Aims The purpose of this study was to report the long-term results of extendable endoprostheses of the humerus in children after the resection of a bone sarcoma. Methods A total of 35 consecutive patients treated with extendable endoprosthetic replacement of the humerus in children were included. There were 17 boys and 18 girls in the series with a median age at the time of initial surgery of nine years (interquartile range (IQR) 7 to 11). Results The median follow-up time was 10.6 years (IQR 3.9 to 20.4). The overall implant survival at ten years was 75%. Complications occurred in 13 patients (37%). Subluxation at the proximal humerus occurred in 19 patients (54%) but only six (17%) were symptomatic. Subluxation was seen more commonly in children under the age of nine years (86%) than in those aged nine years or more (33%) (p = 0.002). Implant failure occurred in nine patients (26%): The most common cause was aseptic loosening (four patients, 11%). Lengthening of the implant was carried out in 23 patients (66%). At final follow up, three patients had a limb that was shortened by 5 cm or more. The mean Musculoskeletal Tumor Society (MSTS) functional score was 79% (73% to 90%). Conclusion Extendable endoprosthetic replacement is a reliable method of reconstructing humerus after excision of a bone sarcoma. Children who are less than nine years old have a high risk of subluxation.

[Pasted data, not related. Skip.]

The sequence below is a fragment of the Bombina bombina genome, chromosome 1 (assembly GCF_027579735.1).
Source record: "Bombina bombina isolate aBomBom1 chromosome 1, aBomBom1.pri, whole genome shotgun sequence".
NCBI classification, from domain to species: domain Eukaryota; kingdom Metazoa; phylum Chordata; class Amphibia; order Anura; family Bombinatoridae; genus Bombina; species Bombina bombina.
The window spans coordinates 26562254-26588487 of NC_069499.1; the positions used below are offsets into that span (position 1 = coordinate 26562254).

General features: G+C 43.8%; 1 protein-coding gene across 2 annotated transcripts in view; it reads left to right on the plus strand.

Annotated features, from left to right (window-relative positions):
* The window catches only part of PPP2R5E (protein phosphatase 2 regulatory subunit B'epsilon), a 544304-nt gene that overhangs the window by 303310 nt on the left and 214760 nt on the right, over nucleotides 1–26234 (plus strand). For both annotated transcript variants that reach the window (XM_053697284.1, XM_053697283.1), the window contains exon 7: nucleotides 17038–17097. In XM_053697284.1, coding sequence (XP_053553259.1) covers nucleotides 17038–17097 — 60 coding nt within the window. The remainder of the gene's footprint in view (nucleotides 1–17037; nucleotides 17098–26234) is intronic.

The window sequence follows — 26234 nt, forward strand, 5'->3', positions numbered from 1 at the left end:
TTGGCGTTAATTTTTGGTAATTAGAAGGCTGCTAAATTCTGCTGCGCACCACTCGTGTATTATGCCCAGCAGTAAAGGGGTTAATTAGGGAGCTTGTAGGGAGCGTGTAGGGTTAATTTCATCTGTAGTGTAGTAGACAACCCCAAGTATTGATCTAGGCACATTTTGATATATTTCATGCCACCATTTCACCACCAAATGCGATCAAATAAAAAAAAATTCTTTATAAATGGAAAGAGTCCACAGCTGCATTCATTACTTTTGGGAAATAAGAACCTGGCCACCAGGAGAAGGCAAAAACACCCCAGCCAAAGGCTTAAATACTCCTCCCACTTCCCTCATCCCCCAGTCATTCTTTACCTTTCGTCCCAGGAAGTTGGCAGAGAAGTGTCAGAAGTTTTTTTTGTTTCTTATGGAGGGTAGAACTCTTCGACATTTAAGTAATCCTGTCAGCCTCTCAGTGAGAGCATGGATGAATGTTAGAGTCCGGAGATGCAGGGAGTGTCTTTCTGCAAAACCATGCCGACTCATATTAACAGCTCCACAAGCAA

|Number of pages||8|
|Journal||Bone and Joint Journal|
|Publication status||Published - 2020|
ASJC Scopus subject areas
- Orthopedics and Sports Medicine